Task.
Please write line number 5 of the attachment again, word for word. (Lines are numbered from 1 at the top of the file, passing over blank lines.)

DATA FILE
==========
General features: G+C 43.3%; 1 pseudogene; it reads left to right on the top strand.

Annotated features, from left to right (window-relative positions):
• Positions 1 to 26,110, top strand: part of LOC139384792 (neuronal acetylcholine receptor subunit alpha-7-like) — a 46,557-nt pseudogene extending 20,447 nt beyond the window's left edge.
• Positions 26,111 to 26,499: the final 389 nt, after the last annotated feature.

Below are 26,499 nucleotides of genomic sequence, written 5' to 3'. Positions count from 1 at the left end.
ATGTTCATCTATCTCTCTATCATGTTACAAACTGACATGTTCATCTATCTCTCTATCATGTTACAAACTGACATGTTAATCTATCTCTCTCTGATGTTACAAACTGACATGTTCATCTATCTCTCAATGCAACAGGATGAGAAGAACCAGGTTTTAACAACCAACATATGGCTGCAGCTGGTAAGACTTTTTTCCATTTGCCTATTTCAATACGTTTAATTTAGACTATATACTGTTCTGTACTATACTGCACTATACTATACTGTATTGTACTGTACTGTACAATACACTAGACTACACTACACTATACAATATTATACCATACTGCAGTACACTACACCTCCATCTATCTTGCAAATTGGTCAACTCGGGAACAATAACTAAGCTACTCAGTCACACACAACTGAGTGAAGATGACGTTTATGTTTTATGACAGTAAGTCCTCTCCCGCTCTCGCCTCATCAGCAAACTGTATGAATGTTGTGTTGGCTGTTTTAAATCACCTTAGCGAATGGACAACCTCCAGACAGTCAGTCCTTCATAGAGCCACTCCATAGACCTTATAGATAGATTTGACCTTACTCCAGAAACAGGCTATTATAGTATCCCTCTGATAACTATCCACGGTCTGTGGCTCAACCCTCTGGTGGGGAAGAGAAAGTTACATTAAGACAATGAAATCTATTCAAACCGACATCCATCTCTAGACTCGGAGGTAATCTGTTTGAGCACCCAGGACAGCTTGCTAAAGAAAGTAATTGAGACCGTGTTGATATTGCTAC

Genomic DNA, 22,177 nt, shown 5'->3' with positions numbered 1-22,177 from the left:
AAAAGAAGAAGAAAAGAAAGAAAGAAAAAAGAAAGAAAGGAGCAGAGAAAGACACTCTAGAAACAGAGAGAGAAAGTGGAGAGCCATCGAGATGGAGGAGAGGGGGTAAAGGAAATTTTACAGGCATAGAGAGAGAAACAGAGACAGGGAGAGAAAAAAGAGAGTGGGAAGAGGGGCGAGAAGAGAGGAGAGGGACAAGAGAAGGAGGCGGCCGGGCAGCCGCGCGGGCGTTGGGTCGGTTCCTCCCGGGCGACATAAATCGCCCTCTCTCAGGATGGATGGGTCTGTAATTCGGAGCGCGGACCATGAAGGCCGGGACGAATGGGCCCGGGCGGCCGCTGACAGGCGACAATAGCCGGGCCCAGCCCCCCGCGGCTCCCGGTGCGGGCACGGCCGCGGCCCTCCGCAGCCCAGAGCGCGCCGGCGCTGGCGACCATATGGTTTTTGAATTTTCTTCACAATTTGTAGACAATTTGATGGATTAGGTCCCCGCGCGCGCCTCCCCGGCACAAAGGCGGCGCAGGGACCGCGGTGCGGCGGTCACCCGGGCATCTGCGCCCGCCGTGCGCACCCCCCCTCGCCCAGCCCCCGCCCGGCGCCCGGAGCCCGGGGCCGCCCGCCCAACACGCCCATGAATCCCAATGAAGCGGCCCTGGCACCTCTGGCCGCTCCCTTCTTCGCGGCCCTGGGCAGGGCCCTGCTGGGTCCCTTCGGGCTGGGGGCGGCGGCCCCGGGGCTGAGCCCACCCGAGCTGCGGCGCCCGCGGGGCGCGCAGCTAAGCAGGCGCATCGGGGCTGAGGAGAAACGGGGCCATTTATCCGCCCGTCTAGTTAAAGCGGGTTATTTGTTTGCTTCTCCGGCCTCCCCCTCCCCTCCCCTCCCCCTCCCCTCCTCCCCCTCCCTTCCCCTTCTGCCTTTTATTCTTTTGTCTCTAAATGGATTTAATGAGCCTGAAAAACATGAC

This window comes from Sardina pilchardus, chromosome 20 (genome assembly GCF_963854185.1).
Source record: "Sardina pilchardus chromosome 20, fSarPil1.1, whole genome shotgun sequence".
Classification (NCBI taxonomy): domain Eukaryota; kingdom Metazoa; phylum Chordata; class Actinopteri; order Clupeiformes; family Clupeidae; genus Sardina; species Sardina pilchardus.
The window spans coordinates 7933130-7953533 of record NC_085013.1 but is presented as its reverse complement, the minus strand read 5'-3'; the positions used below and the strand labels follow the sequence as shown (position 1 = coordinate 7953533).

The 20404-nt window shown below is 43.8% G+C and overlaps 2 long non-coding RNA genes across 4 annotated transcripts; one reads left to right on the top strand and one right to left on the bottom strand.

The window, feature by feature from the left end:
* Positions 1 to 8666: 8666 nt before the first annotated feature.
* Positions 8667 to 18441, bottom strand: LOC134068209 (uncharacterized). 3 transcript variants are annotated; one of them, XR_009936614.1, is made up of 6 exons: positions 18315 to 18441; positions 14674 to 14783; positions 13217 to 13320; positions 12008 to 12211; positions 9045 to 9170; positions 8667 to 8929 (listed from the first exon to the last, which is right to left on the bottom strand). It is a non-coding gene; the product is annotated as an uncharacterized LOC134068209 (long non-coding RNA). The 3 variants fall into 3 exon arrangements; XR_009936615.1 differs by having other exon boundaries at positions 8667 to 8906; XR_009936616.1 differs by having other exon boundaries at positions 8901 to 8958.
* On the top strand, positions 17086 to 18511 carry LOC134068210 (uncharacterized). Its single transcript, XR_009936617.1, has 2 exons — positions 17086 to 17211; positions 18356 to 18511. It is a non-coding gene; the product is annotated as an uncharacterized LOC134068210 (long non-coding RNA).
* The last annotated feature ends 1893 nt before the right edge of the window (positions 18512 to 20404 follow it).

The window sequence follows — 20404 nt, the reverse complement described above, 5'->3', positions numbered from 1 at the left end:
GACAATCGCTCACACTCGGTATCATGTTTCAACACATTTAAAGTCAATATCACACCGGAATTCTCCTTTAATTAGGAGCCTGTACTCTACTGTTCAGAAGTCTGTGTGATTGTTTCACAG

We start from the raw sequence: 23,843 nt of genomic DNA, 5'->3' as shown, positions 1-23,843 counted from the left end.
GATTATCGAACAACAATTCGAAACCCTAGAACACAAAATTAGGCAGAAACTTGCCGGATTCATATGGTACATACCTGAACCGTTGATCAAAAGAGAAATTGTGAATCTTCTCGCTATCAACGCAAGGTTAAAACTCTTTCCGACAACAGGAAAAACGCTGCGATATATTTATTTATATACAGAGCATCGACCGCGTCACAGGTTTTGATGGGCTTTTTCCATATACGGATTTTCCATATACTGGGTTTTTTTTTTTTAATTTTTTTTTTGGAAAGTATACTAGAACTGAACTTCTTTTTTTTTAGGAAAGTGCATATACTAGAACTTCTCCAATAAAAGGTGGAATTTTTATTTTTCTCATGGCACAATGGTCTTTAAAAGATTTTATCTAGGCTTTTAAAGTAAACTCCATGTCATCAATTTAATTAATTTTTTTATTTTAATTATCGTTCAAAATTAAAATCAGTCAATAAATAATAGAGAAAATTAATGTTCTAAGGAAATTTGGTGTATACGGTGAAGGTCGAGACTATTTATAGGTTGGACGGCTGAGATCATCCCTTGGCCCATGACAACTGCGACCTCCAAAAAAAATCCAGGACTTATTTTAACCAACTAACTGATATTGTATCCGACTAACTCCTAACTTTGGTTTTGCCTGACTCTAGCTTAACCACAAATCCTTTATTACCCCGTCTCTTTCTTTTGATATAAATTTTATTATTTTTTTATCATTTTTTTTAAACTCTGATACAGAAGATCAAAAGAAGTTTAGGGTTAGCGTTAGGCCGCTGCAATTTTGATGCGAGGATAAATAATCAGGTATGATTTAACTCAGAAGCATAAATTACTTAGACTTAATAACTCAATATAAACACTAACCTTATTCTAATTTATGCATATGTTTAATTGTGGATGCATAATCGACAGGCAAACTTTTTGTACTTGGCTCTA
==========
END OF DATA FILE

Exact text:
Below are 26,499 nucleotides of genomic sequence, written 5' to 3'. Positions count from 1 at the left end.